Archive for the ‘General’ Category

Is working overtime hazardous to your health?

The Los Angeles Times posted a blog about an interesting European study which suggests working extra hours on the job can be detrimental to one’s health. Specifically, the damage in working overtime seemed to center around the health of the heart. One of the more sobering statistics that the report provides is that for people who worked at least three hours beyond the normal work day, they had on average a 60% higher rate of angina, nonfatal heart attacks and death from heart-related conditions. You can read the entire study (PDF) in the European Heart Journal.

Chris Hunt/AJC Special

Chris Hunt/AJC Special

The study focused on London office workers, but considering the reputation that Americans have for working long hours, we can assume to be carrying the same health risks every time we burn the midnight oil. The study even concludes that America is well above average when it comes to employees working overtime.

The Los Angeles Times does make an intriguing point, as the study found that the people …

Continue reading Is working overtime hazardous to your health? »

Would banning logos on cigarette packs reduce smoking rates?

Australia is considering legislation to remove all brand logos from cigarette packs, instead replacing the colorful designs with a graphic warning about the dangers of smoking. The brand name would appear in small print at the bottom of the cigarette pack. The Australian government is also raising the cigarette tax by 25 percent.

A mock-up of a cigarette package with the banding removed and graphic health warnings displayed. AP Photo/Dept. of Health and Ageing

A mock-up of a cigarette package with the banding removed and graphic health warnings displayed. AP Photo/Dept. of Health and Ageing

Health advocates support the move as another way to devalue individual brands of cigarettes and the act of smoking entirely, as well as making cigarettes less attractive to young people, who may choose a certain brand because it has a “hip” factor attached to it.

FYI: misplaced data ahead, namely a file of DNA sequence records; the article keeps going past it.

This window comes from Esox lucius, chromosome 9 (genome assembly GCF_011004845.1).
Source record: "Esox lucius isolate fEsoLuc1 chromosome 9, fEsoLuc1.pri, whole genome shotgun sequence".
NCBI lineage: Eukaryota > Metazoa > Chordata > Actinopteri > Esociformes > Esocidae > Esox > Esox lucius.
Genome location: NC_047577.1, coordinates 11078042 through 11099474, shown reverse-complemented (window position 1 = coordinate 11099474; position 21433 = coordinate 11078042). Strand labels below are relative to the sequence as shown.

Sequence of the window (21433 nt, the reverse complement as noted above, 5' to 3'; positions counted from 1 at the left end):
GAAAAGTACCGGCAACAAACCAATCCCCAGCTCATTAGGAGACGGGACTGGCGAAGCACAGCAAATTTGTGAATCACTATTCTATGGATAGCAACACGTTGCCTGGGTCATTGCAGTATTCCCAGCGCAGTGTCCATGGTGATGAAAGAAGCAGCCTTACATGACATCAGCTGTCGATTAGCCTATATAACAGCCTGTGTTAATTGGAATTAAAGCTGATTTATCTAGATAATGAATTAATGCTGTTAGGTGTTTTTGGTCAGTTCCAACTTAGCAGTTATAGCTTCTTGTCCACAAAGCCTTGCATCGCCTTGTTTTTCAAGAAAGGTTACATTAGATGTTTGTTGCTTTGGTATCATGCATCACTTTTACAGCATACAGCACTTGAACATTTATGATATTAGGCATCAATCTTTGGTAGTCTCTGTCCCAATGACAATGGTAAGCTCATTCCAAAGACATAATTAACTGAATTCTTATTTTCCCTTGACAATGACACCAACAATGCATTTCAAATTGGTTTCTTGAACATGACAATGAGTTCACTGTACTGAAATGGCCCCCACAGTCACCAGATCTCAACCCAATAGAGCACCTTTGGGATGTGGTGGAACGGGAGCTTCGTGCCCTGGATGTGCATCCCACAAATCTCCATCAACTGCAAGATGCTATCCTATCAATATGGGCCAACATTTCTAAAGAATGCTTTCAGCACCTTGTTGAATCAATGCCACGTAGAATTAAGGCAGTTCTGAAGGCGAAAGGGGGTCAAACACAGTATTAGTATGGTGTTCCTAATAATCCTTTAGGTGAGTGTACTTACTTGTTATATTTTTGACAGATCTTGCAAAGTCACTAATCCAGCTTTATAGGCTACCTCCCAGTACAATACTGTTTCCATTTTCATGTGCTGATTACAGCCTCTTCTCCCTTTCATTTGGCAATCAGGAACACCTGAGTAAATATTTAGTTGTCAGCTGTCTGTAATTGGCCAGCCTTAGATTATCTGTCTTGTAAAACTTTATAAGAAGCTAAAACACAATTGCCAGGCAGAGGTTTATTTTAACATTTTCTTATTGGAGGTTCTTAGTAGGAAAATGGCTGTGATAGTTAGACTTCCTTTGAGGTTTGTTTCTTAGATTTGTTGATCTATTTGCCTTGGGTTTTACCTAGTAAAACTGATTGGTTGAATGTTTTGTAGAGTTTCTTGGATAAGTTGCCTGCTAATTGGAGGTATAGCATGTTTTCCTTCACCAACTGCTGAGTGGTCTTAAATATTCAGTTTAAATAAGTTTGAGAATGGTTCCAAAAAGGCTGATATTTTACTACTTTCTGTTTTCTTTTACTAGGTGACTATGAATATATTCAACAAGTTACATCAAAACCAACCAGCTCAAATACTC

The tobacco industry has vowed to fight the legislation in court if it passes under a provision in Australia’s constitution regarding intellectual property rights. Those opposed to the legislation want to see evidence that plain packaging will deter people from …

Continue reading Would banning logos on cigarette packs reduce smoking rates? »

Do you support the salt police?

Recently, the Institute of Medicine (IOM) recommended the FDA set maximum sodium levels for a variety of foods. The IOM says people need just 1,500 mg a day for good health, less if they’re over 50. Yet the average adult American consumes more than 3,400 mg daily.

salt-shaker-blog

While some may balk at more government intervention into their daily lives, proponents say the intentions of any government regulations would be to improve the health of citizens. The American Medical Association has said 150,000 lives a year could be saved by cutting sodium levels in half in processed and restaurant food. Take a look at some of the nutritional changes America’s favorite foods are undergoing to make them healthier.

Some corporations have already jumped on board to lower the sodium levels in their food products. ConAgra Foods Inc. says consumers will see a 20 percent reduction of sodium in its food lines by 2015. The IOM would rather see mandatory reductions in sodium levels, because they feel that …

Continue reading Do you support the salt police? »

Will government intervention make you eat less junk food?